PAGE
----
Summary

As COVID-19 infections increase globally, the concern about a shortage of personal protective equipment ("PPE") for healthcare workers also broadens. We are already seeing some manufacturers of other products responding by voluntarily switching their production lines to make PPE in an effort to address shortages. This alert covers the possibility of expanding production in this way during this unprecedented global crisis. It suggests considering the following issues:

  • Regulatory approvals
  • Collaboration with an existing manufacturer
  • IP licensing
  • Antitrust risks
  • State aid
  • Consent and consultation when changing employees’ jobs
  • Supply chain disruption and export controls
  • Requisitioning of manufacturing assets

High level Analysis

Regulatory approvals

The regulatory position for producing PPE varies significantly by jurisdiction, although it is illegal in most jurisdictions to supply PPE without obtaining some form of approval or ensuring compliance with a particular set of regulations. Further, any claims made in respect of products must be carefully vetted as there are strict regulations relating to product claims.

However, to increase speed to market of new PPE products, some governments are relaxing regulatory approvals and enforcement - provided always that safety is not compromised. For example, for the EU / EEA market, the European Commission's "Recommendation 2020/403 of 13 March 2020 on conformity assessment and market surveillance procedures within the context of the COVID-19 threat" recognises that it is of paramount importance to ensure that appropriate protective equipment and medical devices are swiftly made available to those who need it most, and that the efforts of manufacturers and distributors - "working relentlessly" to increase manufacturing and distribution capacity - produce their full effects of increased supply feeding into the market without delay. The Recommendation therefore proposes:

  • opening the EU market to PPE manufactured in accordance with WHO recommendations rather than in strict adherence to EU harmonised standards, provided that they give a level of protection corresponding to EU requirements;

  • that for a limited period of time, market surveillance authorities allow the circulation of PPE for which conformity assessment procedures, including the affixing of CE marking, have not been fully finalised, provided that the products are otherwise safe in accordance with EU law; and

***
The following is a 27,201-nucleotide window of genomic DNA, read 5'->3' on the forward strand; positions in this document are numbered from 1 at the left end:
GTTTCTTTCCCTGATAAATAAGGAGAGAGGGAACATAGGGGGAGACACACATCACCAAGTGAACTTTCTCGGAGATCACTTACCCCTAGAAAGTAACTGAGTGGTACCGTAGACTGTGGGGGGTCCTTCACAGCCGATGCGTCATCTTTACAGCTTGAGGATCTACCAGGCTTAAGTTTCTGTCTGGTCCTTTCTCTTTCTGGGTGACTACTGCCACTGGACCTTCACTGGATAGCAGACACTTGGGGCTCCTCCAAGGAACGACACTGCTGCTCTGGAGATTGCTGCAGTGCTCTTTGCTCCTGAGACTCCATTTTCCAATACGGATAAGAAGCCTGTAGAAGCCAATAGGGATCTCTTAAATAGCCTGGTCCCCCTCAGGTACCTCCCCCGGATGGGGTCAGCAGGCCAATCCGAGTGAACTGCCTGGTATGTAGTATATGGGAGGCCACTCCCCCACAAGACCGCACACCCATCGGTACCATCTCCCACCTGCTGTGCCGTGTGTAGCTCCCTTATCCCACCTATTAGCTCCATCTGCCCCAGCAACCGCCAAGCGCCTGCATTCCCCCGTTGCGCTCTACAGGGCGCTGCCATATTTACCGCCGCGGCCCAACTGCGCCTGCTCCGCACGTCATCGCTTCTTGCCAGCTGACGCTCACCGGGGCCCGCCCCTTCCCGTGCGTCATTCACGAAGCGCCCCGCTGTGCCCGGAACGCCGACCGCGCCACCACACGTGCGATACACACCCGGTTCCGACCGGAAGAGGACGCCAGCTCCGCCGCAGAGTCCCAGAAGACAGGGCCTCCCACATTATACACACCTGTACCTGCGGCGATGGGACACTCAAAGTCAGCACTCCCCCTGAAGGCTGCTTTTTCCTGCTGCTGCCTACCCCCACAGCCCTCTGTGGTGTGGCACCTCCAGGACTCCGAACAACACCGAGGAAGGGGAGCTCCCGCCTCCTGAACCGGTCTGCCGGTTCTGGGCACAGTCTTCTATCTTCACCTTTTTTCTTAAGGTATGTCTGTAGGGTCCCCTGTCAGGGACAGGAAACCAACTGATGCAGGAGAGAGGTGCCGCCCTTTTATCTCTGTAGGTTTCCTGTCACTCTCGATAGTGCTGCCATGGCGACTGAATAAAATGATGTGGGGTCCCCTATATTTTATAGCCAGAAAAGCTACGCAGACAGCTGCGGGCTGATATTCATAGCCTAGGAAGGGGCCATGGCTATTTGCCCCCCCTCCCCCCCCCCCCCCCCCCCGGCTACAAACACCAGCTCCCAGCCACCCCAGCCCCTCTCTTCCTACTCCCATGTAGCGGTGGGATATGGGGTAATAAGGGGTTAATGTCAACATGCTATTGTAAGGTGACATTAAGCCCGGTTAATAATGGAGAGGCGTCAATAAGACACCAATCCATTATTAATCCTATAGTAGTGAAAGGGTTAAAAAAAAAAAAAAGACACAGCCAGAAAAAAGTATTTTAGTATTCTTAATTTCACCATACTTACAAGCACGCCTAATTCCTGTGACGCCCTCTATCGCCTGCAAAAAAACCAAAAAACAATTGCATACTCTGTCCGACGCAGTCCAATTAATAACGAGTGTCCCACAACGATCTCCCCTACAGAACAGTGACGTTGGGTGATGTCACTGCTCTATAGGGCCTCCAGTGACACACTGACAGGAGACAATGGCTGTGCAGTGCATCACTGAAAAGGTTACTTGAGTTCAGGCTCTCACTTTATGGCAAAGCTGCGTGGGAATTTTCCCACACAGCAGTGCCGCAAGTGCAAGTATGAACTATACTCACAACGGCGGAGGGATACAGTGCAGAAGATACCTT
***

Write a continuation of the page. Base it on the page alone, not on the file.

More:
• EU Member States take appropriate measures to ensure that PPE not bearing the CE marking are only made available to healthcare workers.

Collaboration with an existing manufacturer

Given the urgency of the present global situation, another option to boost manufacturing capacity quickly may be to rely on existing, approved manufacturing procedures, quality assurance programmes and certificates of conformity held by existing PPE manufacturers. This could proceed by way of standard contract manufacturing arrangements being put into place between an established PPE manufacturer and a new PPE manufacturer.

In order to facilitate the quick collaboration and cooperation that may be required to increase production of PPE, existing PPE manufacturers may wish to consider pre-emptively which other producers they may be able to partner with to roll out additional production capability, however unlikely this may have seemed previously. Manufacturers that do not currently produce PPE but want to help should contact firms already making the equipment to see what imaginative solutions can be developed together. Alternatively, they should consider reaching out to appropriate contacts in the relevant regulatory authorities or industry trade associations, which are acting as intermediaries and can help make fast connections.

IP Licensing

Owners of IP relevant to the manufacture of PPE may want (or be required) to license their technology to others. Where consensual, the usual considerations will apply when licensing IP, but with particular pressure on:

  • Speed. Timing is critical and negotiating the finer points of a licence on the usual timescales and in the same detail may not be feasible. Parties must adopt reasonable starting positions and be flexible.